Buena Vista: Buena Vista was named after it’s stunning 360 degree views. Folks originally settled here because of the gold mining. Later, families began farming and ranching as they discovered the good soil in the area. The stagecoach and subsequent railroad brought more families to the area. With a population of about 2500 people, the town remains quiet and gracious. It is known as the best kept secret place to stay for folks skiing at the premier resorts near denver and aspen…because the town is so friendly and hotel rates are inexpensive. It is a few miles from Cottonwood Creek Hot Springs and Mt. Princeton.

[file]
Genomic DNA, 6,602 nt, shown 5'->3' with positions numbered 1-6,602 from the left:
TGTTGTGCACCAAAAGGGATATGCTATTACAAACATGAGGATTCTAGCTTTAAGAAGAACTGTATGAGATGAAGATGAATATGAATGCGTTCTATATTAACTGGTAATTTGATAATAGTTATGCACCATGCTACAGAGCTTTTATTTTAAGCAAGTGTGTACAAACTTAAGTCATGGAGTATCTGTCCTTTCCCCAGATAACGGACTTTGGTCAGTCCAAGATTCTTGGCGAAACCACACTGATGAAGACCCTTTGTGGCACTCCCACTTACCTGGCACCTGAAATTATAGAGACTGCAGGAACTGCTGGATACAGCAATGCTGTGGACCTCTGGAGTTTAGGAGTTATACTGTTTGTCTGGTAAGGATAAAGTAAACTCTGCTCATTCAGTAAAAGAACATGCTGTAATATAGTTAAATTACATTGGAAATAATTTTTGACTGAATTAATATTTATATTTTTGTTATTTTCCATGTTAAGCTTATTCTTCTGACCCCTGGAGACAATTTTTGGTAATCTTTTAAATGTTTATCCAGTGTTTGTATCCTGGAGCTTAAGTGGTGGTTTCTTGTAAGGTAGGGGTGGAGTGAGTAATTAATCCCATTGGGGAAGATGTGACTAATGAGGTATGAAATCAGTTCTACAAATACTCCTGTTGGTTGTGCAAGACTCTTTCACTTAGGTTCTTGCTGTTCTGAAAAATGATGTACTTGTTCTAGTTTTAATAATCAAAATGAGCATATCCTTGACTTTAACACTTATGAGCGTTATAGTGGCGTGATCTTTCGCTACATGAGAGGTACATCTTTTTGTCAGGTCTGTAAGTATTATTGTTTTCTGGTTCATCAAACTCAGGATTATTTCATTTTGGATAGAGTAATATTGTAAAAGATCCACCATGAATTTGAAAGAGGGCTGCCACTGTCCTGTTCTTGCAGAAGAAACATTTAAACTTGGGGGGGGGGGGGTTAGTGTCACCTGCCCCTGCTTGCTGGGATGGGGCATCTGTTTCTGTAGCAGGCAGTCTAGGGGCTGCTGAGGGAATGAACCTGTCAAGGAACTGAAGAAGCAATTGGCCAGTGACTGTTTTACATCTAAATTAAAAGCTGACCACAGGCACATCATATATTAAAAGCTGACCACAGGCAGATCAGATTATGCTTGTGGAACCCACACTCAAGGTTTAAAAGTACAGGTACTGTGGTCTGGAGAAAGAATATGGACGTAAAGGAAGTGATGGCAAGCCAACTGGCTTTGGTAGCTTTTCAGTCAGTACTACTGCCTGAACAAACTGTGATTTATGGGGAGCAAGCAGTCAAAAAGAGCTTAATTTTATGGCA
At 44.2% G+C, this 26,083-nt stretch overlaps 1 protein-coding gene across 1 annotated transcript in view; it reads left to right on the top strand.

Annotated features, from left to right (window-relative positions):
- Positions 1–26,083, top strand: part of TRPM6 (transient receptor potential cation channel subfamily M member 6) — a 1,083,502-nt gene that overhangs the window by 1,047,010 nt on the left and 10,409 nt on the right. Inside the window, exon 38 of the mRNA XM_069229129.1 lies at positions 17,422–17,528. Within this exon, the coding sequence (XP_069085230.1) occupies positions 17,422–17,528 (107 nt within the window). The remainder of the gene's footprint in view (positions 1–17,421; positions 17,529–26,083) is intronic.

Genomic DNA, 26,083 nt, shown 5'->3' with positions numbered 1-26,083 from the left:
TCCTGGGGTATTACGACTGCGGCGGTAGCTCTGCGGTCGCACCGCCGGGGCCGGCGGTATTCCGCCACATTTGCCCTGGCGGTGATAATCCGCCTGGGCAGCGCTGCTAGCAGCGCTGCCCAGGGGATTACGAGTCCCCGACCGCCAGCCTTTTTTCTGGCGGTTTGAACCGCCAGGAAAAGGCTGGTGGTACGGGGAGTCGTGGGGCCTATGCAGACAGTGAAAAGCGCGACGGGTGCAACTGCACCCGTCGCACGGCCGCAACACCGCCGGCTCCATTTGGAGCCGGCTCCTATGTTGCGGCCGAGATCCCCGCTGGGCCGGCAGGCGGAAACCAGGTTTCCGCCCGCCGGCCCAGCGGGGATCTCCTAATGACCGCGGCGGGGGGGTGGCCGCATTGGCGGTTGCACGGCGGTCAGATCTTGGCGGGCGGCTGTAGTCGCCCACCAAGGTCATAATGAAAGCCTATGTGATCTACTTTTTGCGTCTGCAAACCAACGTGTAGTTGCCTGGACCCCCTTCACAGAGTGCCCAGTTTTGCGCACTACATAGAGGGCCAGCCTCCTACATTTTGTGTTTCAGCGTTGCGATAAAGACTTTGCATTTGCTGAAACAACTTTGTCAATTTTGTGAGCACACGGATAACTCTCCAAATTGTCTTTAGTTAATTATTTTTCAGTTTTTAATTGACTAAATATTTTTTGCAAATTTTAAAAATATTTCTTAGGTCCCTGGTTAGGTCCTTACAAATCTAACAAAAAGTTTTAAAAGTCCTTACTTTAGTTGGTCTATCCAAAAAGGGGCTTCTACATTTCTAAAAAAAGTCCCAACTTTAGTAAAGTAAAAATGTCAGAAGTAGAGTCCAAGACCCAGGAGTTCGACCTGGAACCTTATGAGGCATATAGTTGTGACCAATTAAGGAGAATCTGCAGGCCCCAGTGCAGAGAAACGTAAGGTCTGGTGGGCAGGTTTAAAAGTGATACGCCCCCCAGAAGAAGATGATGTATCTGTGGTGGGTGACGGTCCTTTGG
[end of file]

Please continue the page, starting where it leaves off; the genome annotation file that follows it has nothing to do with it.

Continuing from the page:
Crestone: Unique, magical and beautiful are words that tumble out of my mouth when I think of Crestone. The tiny town proper is 150 and the surrounding area is no more than 1500 when everyone is home. The magic of Crestone, however is its history. Early on, a rancher was instructed to bequeath parcels of his ranch to spiritual groups around the world which he did. It is now known for having the most diverse spiritual community in the world. Spiritual seekers in North America eventually hear about Crestone. And, it generally takes knowing a local or more than one visit for the fullness of the area to emerge…the 5 creeks heading up into the Sangre de Cristos, the temples hidden in the trees, the lovely residents and the “happening”. The local newspaper, the Crestone Eagle, has calendars of event for local happenings that rival a town 10 times it’s size. If you want a sanctuary, Crestone offers just that.